The world’s most famous living scientist, Stephen Hawking will deliver his first-ever public lecture in Africa, as a guest of the African Institute for Mathematical Sciences (AIMS) in Muizenberg, Cape Town.
Titled Universe, it will take place on Sunday, 11 May at 18:00, in the Muizenberg Pavilion.
A stellar list of scientists and engineers, including two Nobel Prize Laureates in Physics, David Gross and George Smoot and the Head of NASA, Michael Griffin will also be speaking and participating. The Minister of Education, Naledi Pandor, will be introducing the event.
The public lecture is part of a new AIMS initiative, to “unlock and nurture scientific talent across Africa, so that within our lifetimes we are celebrating an African Einstein,” says Professor Neil Turok, founder and Chair of AIMS.
He launched the initiative in winning the globally renowned Technology, Entertainment and Design (TED) prize earlier this year. Turok, Professor of Mathematical Physics at Cambridge University, says there has been an overwhelmingly positive response from scientists, major companies, universities and leading political figures worldwide. Details will be announced on 11 May.
The institute’s director, Professor Fritz Hahne says: “We are honoured to host and listen to the most famous living scientist on the planet.”
Hawking’s books have inspired movies and made the general population aware of the complex, yet fascinating area of theoretical physics. “Hawking is thought of as the greatest mind in physics since Albert Einstein. With similar interests – discovering the deepest workings of the universe – he communicates mysterious matters not just to other physicists but also to the general public,” says Hahne.
Established in Muizenberg in 2003, the goals of AIMS are to promote mathematics and science in Africa, recruit and train talented students and teachers and build capacity for African initiatives in education, research, and technology.
Over the past four years, AIMS has graduated 160 students from 30 African countries. A further 53 students are currently at AIMS, including 20 women, from 20 different African countries. The quality of the students has grown strongly, with over six applications currently received for each available place. Global interest and goodwill allows AIMS to recruit from the best lecturers worldwide.
“The institute’s remarkable staff, outstanding lecturers and highly- motivated students have created a gem of an educational centre,” Turok says. AIMS graduates have an exceptional record of proceeding to excellent Masters and PhD programmes, where they are already making an impact, in many fields.
“We are looking forward to welcoming some of the world’s top scientists to Africa. Their presence will help encourage Africa’s brightest maths and science graduates to enter programmes like AIMS, where they can grow into independent problem-solvers, creative thinkers, innovators and excellent teachers, not ivory tower academics.”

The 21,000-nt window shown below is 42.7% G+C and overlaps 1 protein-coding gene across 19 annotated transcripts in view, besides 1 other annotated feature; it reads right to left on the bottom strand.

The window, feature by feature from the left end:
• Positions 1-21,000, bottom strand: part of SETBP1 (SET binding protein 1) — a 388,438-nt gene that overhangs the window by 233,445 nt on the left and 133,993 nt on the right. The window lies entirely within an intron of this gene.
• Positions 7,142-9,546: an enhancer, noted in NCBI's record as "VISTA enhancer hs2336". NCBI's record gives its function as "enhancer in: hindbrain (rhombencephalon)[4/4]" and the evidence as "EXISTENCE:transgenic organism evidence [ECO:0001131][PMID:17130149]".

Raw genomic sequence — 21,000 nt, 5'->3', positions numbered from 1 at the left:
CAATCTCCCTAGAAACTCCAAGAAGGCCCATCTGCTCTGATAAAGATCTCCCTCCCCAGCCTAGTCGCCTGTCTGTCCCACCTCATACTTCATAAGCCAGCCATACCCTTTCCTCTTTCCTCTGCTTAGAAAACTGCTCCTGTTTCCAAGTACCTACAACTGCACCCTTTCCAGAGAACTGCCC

“Among them will be people of rare genius capable of revolutionary advances, as scientists, educators, wealth-creators and active participants in the knowledge economy. Together they will form a powerful network working together towards African educational and economic self-sufficiency. As well as an African Einstein, we want to see the African Gates, Brins and Pages of the future,” says Turok.
Brin and Page founded Google, the world’s most successful internet search engine. They recently met two AIMS graduates at the TED conference in California.
Tickets for the public lecture are available at Computicket here or by calling +27 (0)83 915 8000.
Visit www.aims.ac.za and www.ted.com.
Neil Turok’s talk at TED, with online discussion and over 21 000 views, at www.youtube.com/watch?v=UNbP7O6jasw or www.ted.com/index.php/talks/view/id/232.
The African Institute for Mathematic Sciences offers a nine-month, postgraduate course covering many of the most exciting areas of modern science, taught by outstanding African and international lecturers.
The course develops strong mathematical and computing problem-solving skills and leads to a postgraduate diploma in the mathematical sciences, formally accredited by the three partner South African universities – the University of Cape Town, the University of the Western Cape and the University of Stellenbosch – and taught in association with the Faculty of Mathematics at the University of Cambridge, the Division of Physical Sciences at the University of Oxford, and the University of Paris-Sud 11.
Students with good mathematics, science or engineering degrees are invited to apply and will be supported on bursaries where needed.
AIMS is recognised as a Centre of Excellence by the African Union and the New Partnership for Africa’s Development and has won major ongoing support from the South African Ministries of Education, and Science and Technology.